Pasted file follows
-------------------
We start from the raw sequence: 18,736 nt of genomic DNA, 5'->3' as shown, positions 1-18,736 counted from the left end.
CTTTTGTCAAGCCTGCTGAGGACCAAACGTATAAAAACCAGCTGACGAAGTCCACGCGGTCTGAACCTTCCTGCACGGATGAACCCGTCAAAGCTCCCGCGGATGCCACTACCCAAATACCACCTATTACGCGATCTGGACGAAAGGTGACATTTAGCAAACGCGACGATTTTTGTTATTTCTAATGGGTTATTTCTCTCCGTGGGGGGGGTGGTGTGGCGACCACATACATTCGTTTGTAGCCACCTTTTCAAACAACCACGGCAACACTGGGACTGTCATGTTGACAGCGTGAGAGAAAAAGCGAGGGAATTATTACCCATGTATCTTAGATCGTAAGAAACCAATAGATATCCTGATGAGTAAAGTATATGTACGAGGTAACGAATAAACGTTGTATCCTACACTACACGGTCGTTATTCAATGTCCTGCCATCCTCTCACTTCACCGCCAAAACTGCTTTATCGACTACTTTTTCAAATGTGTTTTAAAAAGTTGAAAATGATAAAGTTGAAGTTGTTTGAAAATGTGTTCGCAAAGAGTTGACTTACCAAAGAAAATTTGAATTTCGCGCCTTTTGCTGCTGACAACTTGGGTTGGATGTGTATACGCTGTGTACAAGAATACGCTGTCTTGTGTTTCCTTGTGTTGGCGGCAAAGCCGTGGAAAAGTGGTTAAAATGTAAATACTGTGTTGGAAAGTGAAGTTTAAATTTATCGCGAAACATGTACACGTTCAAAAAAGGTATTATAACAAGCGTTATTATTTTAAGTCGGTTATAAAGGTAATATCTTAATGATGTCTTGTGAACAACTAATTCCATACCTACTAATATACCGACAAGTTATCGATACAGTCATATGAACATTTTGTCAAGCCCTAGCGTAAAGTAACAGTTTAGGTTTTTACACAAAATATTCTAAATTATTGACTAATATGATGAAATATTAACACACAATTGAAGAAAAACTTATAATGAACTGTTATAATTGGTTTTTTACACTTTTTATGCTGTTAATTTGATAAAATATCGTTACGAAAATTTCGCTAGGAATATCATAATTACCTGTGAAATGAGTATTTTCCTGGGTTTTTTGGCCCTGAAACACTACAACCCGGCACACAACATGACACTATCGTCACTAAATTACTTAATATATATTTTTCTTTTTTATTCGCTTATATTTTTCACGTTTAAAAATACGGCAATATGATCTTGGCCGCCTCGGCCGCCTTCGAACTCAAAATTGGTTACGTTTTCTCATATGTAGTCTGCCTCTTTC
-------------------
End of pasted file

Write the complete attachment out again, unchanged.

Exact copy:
We start from the raw sequence: 18,736 nt of genomic DNA, 5'->3' as shown, positions 1-18,736 counted from the left end.
CTTTTGTCAAGCCTGCTGAGGACCAAACGTATAAAAACCAGCTGACGAAGTCCACGCGGTCTGAACCTTCCTGCACGGATGAACCCGTCAAAGCTCCCGCGGATGCCACTACCCAAATACCACCTATTACGCGATCTGGACGAAAGGTGACATTTAGCAAACGCGACGATTTTTGTTATTTCTAATGGGTTATTTCTCTCCGTGGGGGGGGTGGTGTGGCGACCACATACATTCGTTTGTAGCCACCTTTTCAAACAACCACGGCAACACTGGGACTGTCATGTTGACAGCGTGAGAGAAAAAGCGAGGGAATTATTACCCATGTATCTTAGATCGTAAGAAACCAATAGATATCCTGATGAGTAAAGTATATGTACGAGGTAACGAATAAACGTTGTATCCTACACTACACGGTCGTTATTCAATGTCCTGCCATCCTCTCACTTCACCGCCAAAACTGCTTTATCGACTACTTTTTCAAATGTGTTTTAAAAAGTTGAAAATGATAAAGTTGAAGTTGTTTGAAAATGTGTTCGCAAAGAGTTGACTTACCAAAGAAAATTTGAATTTCGCGCCTTTTGCTGCTGACAACTTGGGTTGGATGTGTATACGCTGTGTACAAGAATACGCTGTCTTGTGTTTCCTTGTGTTGGCGGCAAAGCCGTGGAAAAGTGGTTAAAATGTAAATACTGTGTTGGAAAGTGAAGTTTAAATTTATCGCGAAACATGTACACGTTCAAAAAAGGTATTATAACAAGCGTTATTATTTTAAGTCGGTTATAAAGGTAATATCTTAATGATGTCTTGTGAACAACTAATTCCATACCTACTAATATACCGACAAGTTATCGATACAGTCATATGAACATTTTGTCAAGCCCTAGCGTAAAGTAACAGTTTAGGTTTTTACACAAAATATTCTAAATTATTGACTAATATGATGAAATATTAACACACAATTGAAGAAAAACTTATAATGAACTGTTATAATTGGTTTTTTACACTTTTTATGCTGTTAATTTGATAAAATATCGTTACGAAAATTTCGCTAGGAATATCATAATTACCTGTGAAATGAGTATTTTCCTGGGTTTTTTGGCCCTGAAACACTACAACCCGGCACACAACATGACACTATCGTCACTAAATTACTTAATATATATTTTTCTTTTTTATTCGCTTATATTTTTCACGTTTAAAAATACGGCAATATGATCTTGGCCGCCTCGGCCGCCTTCGAACTCAAAATTGGTTACGTTTTCTCATATGTAGTCTGCCTCTTTC